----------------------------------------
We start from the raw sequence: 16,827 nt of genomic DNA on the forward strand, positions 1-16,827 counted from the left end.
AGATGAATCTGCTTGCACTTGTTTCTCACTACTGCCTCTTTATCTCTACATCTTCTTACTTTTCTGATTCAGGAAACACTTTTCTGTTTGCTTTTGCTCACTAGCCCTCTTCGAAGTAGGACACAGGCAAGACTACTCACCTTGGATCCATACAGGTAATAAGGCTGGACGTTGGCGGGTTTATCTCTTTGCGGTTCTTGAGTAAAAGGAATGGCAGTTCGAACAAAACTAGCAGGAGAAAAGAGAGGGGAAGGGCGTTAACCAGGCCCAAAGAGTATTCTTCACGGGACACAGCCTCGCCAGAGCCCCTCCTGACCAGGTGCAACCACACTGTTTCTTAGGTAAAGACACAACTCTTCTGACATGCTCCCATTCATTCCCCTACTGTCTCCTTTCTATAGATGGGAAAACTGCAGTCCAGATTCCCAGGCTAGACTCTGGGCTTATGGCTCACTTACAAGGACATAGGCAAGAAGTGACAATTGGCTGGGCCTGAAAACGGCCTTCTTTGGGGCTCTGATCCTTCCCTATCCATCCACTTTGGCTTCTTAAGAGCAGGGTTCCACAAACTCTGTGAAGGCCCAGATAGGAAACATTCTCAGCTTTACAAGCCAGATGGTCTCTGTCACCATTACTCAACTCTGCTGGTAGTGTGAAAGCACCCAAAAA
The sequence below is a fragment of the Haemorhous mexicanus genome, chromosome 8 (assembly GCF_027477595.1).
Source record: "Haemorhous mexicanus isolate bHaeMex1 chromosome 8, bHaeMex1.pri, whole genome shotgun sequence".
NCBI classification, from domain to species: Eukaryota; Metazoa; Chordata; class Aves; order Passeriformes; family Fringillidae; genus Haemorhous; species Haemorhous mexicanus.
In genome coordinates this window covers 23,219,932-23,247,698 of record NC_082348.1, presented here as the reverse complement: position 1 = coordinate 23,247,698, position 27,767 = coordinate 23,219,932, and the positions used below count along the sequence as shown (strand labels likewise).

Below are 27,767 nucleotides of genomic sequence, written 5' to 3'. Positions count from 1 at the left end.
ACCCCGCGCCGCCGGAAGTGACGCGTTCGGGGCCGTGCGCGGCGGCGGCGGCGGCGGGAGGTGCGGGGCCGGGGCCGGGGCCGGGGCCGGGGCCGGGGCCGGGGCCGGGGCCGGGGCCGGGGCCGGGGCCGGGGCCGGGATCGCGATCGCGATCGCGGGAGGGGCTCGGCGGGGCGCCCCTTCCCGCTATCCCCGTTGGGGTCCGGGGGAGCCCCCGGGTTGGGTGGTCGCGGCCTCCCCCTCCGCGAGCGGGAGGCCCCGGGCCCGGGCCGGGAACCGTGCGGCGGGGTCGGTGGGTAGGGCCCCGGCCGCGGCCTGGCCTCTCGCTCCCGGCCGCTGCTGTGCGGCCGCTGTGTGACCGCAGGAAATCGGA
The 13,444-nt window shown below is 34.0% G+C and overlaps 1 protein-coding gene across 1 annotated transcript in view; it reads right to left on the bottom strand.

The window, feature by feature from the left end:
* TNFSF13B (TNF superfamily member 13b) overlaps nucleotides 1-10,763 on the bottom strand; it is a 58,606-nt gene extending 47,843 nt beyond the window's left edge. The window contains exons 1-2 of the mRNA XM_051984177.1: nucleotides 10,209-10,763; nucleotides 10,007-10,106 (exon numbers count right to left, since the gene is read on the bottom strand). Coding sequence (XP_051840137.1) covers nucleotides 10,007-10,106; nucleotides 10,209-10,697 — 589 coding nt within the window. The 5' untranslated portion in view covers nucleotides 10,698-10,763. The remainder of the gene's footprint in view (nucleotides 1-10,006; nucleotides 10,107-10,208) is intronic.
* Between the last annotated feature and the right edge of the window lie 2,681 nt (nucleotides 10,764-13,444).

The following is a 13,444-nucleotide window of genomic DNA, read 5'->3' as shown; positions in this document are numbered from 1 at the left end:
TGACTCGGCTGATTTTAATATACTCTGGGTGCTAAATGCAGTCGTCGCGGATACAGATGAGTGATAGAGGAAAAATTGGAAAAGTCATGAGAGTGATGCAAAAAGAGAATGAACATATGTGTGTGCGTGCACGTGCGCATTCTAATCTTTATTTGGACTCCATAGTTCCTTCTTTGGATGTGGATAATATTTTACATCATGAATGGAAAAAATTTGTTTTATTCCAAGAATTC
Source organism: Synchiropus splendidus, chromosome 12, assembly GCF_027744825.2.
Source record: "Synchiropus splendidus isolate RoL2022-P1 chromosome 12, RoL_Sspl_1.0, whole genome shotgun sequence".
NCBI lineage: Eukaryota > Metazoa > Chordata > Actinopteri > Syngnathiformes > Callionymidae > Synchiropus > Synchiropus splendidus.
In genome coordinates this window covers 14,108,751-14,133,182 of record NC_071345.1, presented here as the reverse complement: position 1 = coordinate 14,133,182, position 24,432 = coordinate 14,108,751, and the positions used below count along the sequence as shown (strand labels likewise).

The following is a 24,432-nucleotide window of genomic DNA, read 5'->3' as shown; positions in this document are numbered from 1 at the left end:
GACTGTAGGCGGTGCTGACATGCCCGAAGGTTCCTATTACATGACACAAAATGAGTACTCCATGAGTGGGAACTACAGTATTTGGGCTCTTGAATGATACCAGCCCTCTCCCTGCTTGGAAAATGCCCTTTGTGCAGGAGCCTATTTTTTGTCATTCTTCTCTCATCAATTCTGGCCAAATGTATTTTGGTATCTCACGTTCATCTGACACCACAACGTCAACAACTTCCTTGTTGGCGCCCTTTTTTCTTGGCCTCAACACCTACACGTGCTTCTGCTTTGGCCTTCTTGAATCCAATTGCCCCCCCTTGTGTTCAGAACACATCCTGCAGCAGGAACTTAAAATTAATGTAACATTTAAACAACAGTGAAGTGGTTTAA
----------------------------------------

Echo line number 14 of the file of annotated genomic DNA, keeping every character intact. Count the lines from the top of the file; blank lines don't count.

TGACTCGGCTGATTTTAATATACTCTGGGTGCTAAATGCAGTCGTCGCGGATACAGATGAGTGATAGAGGAAAAATTGGAAAAGTCATGAGAGTGATGCAAAAAGAGAATGAACATATGTGTGTGCGTGCACGTGCGCATTCTAATCTTTATTTGGACTCCATAGTTCCTTCTTTGGATGTGGATAATATTTTACATCATGAATGGAAAAAATTTGTTTTATTCCAAGAATTC